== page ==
His article illustrates the very practical side of being a ‘gentleman’ naturalist in this period, and the literal ups and down of using motor power to travel across this part of the world. He notes that the only extra piece of equipment they purchased from the showroom, in addition to what would normally by expected in a tool kit, was a spare front spring, which he proudly states ‘to date however has never been used’.
Vincent describes the ‘road’ conditions they experienced during the journey and how the lorry travelling with them suffers greatly, including breaking a ‘heavy back spring and the spare had to be reinforced’. During November and a three week collection stay, the vehicles were parked under trees and were surrounded by a sea of mud during the rains and tropical thunder storms.
“Tyre chains from this time were of course in almost daily use and the engines suffering from considerable strain from the perpetual skidding on greasy slopes”.
The vehicles were subjected to constant huge ruts and holes hidden by mud and water. It was often the case that they have to deviate from their intended route in order to avoid particularly bad looking sections of ground ahead of them.
His account shows how determined they were to push on regardless:
“The rains were by this time approaching their heaviest and the routes westward to the Atlantic ostensibly closed to vehicular traffic for the duration of the rainy season. We had necessity to push on as our objective was the study of birds whose nesting took place in the rainy season only – so that we had to put our trust in the Chrysler once more…”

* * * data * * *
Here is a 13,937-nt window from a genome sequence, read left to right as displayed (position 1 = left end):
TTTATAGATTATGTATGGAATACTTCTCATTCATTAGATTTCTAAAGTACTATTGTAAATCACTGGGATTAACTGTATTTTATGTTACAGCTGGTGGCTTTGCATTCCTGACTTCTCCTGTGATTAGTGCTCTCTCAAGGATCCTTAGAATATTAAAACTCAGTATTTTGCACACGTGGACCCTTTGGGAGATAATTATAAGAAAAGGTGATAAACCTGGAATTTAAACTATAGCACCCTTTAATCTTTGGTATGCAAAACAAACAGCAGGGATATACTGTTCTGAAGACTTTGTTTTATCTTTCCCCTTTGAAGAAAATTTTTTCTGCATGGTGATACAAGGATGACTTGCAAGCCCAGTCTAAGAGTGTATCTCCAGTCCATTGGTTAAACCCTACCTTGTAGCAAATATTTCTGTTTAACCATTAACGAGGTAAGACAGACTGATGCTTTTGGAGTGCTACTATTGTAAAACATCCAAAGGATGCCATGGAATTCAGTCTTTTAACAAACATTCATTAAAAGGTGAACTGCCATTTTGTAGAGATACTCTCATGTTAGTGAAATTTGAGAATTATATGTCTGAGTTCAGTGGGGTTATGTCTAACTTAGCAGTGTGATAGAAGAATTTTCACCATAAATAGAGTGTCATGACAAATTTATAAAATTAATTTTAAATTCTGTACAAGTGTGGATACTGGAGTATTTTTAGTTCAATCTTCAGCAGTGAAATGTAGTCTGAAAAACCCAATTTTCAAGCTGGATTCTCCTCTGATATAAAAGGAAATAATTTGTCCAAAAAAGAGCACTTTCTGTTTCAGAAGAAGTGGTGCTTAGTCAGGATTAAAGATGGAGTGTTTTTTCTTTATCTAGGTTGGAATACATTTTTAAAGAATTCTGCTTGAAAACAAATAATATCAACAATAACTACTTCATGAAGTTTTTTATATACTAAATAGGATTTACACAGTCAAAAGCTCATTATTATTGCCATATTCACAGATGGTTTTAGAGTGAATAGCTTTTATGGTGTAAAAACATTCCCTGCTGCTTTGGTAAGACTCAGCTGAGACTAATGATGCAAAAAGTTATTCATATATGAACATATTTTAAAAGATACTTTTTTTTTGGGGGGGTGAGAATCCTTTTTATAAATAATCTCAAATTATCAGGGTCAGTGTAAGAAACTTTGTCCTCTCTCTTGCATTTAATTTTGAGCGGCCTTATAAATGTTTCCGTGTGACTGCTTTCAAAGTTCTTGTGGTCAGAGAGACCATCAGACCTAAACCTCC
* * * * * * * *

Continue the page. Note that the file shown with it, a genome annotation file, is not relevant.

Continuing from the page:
During the journey the vehicles were ferried across rivers and rescued from falling through basic local wooden bridges, clearly not designed to withstand the weight of a lorry.
After the expedition, the Chrysler returned to England with Vincent and a year after purchase it had travelled nearly 11,000 miles. In the letter he mentions that he is looking to sell it, as his next trip was to ‘an area too restricted for the use of a car’.
Vincent’s account and the photographs in his albums illustrate a bygone era of scientific travel. I particularly like the images of the two of them at camp with both their trusty companions, Chrysler and Dodge, the latter demonstrating its practical use as sleeping accommodation.
His account promotes the unsung hero of the expedition……the Chrysler 6 Sedan!
By Hellen Pethers, Research Services Librarian
With huge thanks to our volunteers Effie and Judith for highlighting this story.
Reference: H. Lynes & W.L. Sclater, Lynes-Vincent Tour in Central and West Africa in 1930-31. Ibis 1933: 694-729 and 1934: 1-51 with maps, plates and itinerary.
To learn more about the collections held by the Library and Archives, including the electronic resources we subscribe to (most of which can be accessed by external researchers using our reading room), and how to make an appointment to research in the public reading room, please visit our webpages.